Life / Technology

Frozen treats, other supplies rocketing toward space station

Orbital ATK's Antares rocket lifts off from NASA's Wallops Flight Facility in Wallops Island, Va., Sunday, Nov. 12, 2017. The rocket is carrying cargo to the International Space Station. (AP Photo/Steve Helber)

Orbital ATK's Antares rocket lifts off from NASA's Wallops Flight Facility in Wallops Island, Va., Sunday, Nov. 12, 2017. The rocket is carrying cargo to the International Space Station. (AP Photo/Steve Helber)

CAPE CANAVERAL, Fla. — A stash of frozen treats and other supplies rocketed toward the International Space Station on Sunday, this time from Virginia's cold eastern shore.

NASA's commercial shipper, Orbital ATK, launched the cargo ship just after sunrise from Wallops Island, aboard an unmanned Antares rocket.

The Cygnus capsule should reach the orbiting lab Tuesday. It's loaded with 7,400 pounds of cargo, including sweet treats for the six station astronauts. There are frozen fruit bars, ice cream bars, ice cream sandwiches and cups of chocolate and vanilla ice cream — about 80 in all, according to NASA.

The crew expects pizza as well. Italian astronaut Paolo Nespoli has been craving pizza for months.

"Pizza and ice cream on the way!" NASA astronaut Joe Acaba tweeted following liftoff. "Eagerly awaiting the arrival."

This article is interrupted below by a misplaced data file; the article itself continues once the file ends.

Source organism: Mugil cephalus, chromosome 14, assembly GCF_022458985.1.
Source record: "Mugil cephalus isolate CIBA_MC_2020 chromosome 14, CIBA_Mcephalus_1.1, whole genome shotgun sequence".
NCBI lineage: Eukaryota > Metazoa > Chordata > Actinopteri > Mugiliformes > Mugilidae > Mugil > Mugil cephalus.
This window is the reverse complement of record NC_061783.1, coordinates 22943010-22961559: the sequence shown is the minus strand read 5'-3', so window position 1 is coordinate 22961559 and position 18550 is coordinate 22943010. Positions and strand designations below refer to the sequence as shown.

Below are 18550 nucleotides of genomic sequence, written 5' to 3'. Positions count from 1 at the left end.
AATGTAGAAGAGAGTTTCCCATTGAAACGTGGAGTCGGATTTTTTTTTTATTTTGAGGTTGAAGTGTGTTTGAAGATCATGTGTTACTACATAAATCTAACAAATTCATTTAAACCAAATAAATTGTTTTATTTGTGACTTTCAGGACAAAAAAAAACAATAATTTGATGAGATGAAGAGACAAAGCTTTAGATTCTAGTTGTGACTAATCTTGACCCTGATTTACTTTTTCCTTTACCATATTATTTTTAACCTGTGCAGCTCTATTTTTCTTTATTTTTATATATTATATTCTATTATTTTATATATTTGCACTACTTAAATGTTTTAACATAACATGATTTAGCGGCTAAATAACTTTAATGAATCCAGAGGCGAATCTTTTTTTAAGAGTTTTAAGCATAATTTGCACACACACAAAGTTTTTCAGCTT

This marked Orbital ATK's first launch from its home turf in more than a year. The last time it made a space station delivery, it used another company's rocket flying from Cape Canaveral, Florida.

Crowds gathered at Wallops in freezing temperatures and cheered as the rocket soared toward the southeast. Sunrise made it hard to see the launch farther afield. The field of visibility stretched from New England to the Carolinas.

A launch attempt on Saturday was nixed after a plane strayed into the restricted airspace. Sunday's try was almost foiled by a couple of boats that briefly wandered into the keep-out zone.

Orbital ATK named the capsule after the last man to walk on the moon, Apollo 17's Gene Cernan, who died in January. During the final minutes of the countdown, a launch controller paid tribute to Cernan as well as J.R. Thompson, a high-ranking NASA and Orbital ATK official who died last week.

The capsule will remain at the space station until the beginning of December, when it's cut loose for a test of close proximity flying, a series of mini satellite deployments and, lastly, a fiery re-entry with a load of trash.

SpaceX is NASA's other prime supplier. It's next station delivery is next month.

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